(Wall Street Journal) U.S. stocks had their worst annual performance since 2008, closing out a rocky year that tempered investors’ expectations for gains in 2016. The Dow Jones Industrial Average, a basket of 30 stocks, lost 2.2% in 2015, while the broader S&P 500 fell 0.7%. The S&P’s loss ended three years of double-digit gains for the index, but was far from the nearly 40% dive it took in 2008, a year of financial crisis.
The year wasn’t grim across the board. The tech-heavy Nasdaq Composite Index rose 5.7%. Netflix and Amazon.com, the top-performing stocks in the S&P 500 in percentage terms, rose 134% and 118%, respectively. The consumer discretionary sector, which includes stocks such as Starbucks and Expedia, led the S&P 500 with an 8.4% gain.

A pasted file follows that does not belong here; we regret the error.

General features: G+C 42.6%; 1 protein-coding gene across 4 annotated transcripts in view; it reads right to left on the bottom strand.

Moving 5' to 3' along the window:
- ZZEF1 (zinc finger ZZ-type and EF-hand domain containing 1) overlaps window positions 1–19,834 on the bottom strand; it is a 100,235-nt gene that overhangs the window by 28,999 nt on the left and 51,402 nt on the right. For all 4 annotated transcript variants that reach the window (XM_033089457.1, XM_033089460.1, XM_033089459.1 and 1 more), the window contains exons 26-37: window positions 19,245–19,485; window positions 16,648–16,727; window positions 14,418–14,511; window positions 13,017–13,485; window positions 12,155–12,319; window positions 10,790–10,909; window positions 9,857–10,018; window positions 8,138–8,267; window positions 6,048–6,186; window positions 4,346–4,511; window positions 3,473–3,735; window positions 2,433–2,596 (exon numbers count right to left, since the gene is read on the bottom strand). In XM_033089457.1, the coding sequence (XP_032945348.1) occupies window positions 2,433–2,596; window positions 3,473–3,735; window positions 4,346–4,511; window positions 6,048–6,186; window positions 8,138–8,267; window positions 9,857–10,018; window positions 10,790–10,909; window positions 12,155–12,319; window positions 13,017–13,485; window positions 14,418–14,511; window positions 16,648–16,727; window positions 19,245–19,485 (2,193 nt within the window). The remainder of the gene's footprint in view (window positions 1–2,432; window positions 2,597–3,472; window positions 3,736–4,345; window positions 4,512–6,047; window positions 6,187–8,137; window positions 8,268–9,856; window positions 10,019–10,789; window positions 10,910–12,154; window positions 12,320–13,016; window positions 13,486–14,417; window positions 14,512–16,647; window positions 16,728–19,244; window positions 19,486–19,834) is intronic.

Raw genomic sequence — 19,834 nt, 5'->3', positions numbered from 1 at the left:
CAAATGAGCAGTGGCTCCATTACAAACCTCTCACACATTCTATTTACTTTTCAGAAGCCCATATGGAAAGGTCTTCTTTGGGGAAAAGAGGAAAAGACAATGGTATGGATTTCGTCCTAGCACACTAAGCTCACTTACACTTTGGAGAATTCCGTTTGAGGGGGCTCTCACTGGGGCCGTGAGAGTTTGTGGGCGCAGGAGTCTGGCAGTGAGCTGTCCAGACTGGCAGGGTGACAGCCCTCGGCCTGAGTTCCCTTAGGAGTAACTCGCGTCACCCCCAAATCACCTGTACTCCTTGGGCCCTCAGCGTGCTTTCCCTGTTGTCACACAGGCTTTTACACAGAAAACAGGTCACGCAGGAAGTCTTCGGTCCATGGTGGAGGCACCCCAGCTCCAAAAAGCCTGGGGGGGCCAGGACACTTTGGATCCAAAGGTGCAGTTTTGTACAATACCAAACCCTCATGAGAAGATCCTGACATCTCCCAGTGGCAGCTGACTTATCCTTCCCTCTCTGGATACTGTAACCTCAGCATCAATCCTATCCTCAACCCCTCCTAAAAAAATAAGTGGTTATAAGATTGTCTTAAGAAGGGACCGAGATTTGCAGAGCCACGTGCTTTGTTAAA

But broadly, the market struggled. While an extended slump in commodity prices helped drag the stock market into negative territory this year, six of the 10 sectors in the S&P 500 posted losses. READ MORE